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  • The Normative and Institutional Evolution of International Human Rights
  • Thomas Buergenthal (bio)

I. Introduction

This article analyzes the different stages in which contemporary international human rights law has evolved. 1 The starting point of this analysis is the Charter of the United Nations (Charter), which laid the foundation of modern international human rights law. 2 While it is true that international law recognized some forms of international human rights protection prior to the entry into force of the UN Charter, “the internationalization of human rights and the humanization of international law” 3 begins with the establishment of the United Nations. 4 The Charter ushered in a worldwide movement in which states, intergovernmental, and nongovernmental organizations [End Page 703] are the principal players in an ongoing struggle over the role the international community should play in promoting and protecting human rights.

The idea that the protection of human rights knows no international boundaries and that the international community has an obligation to ensure that governments guarantee and protect human rights has gradually captured the imagination of mankind. The end of the Cold War has de-ideologized the struggle for human rights and reinforced the international human rights movement. Today violators of human rights can no longer count on one or the other superpower to shield them against international condemnation, a practice which in the past had a very detrimental effect on the development and application of human rights law.

This is not to say that massive violations of human rights are no longer being committed, nor that the international institutions designed to prevent such violations are all in place and working effectively. Many governments still violate human rights on a massive scale and others would prefer to be free to do so. But the fact is that they are increasingly being forced by a variety of external and internal factors to respond for their behavior to the international community. This reality limits their freedom of action and in many, albeit not all, cases contributes to an improved human rights situation.

What we have here is a dynamic and ongoing process that has its normative basis in the Charter of the United Nations. The Charter in turn has given rise to a vast body of international and regional human rights law and the establishment of numerous international institutions and mechanisms designed to promote and supervise its implementation. 5 The evolution of international human rights law over the past fifty years can be divided into a number of stages. 6 It would be a mistake to assume, however, that each of these stages can be neatly separated from later or even earlier developments in this field. But although there is considerable overlap between these stages, they provide useful guideposts in tracing the manner in which modern international human rights law has evolved. [End Page 704]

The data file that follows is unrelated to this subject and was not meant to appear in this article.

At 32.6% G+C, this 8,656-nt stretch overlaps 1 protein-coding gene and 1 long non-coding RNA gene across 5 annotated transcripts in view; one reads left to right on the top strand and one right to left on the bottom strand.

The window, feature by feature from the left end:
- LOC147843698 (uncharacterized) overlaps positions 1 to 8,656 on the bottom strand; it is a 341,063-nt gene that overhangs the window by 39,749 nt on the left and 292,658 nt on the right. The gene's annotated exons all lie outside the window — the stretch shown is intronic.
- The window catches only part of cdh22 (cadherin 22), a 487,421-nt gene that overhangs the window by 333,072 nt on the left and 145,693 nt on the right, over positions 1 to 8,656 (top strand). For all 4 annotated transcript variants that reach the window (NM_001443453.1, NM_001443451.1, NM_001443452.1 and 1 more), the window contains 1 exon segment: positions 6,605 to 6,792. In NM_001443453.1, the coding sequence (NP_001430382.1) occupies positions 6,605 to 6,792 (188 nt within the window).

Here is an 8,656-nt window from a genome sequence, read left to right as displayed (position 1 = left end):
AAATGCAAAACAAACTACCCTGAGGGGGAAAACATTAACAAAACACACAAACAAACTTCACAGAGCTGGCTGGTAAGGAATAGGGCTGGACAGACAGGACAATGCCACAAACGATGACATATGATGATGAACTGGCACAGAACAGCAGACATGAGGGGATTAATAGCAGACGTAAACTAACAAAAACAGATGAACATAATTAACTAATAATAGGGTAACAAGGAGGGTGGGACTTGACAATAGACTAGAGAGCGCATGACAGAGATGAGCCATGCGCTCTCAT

II. Stage One: the Normative Foundation

The first stage in this process begins with the entry into force of the UN Charter and continues at least through the adoption in 1966 of the International Covenants on Human Rights. 7 By this time, the Universal Declaration of Human Rights 8 had been adopted by the United Nations, as had the Genocide Convention 9 and the Convention on the Elimination of All Forms of Racial Discrimination, 10 to mention only the principal human rights instruments. During this same period, the European Convention on Human Rights 11 entered into force; the Organization of American States proclaimed the American Declaration on the Rights and Duties of Man; 12 and UNESCO and the ILO, respectively, promulgated the Convention against Discrimination in Education 13 and the Convention Concerning Discrimination in Respect of Employment and Occupation. 14

This period, in short, witnessed the normative consolidation of international human rights law. It is true, of course, that this process continues to this day. It is equally true, however, that in these first 20 years following the establishment of the UN the process had become irreversible. Two very important factors explain this development. First, the human rights provisions of the Charter, supplemented by the Universal Declaration of Human Rights and other human rights instruments, came to be accepted as defining the basic human rights obligations that the...

Additional Information

ISSN
1085-794X
Print ISSN
0275-0392
Pages
pp. 703-723
Launched on MUSE
1997-11-01
Open Access
No
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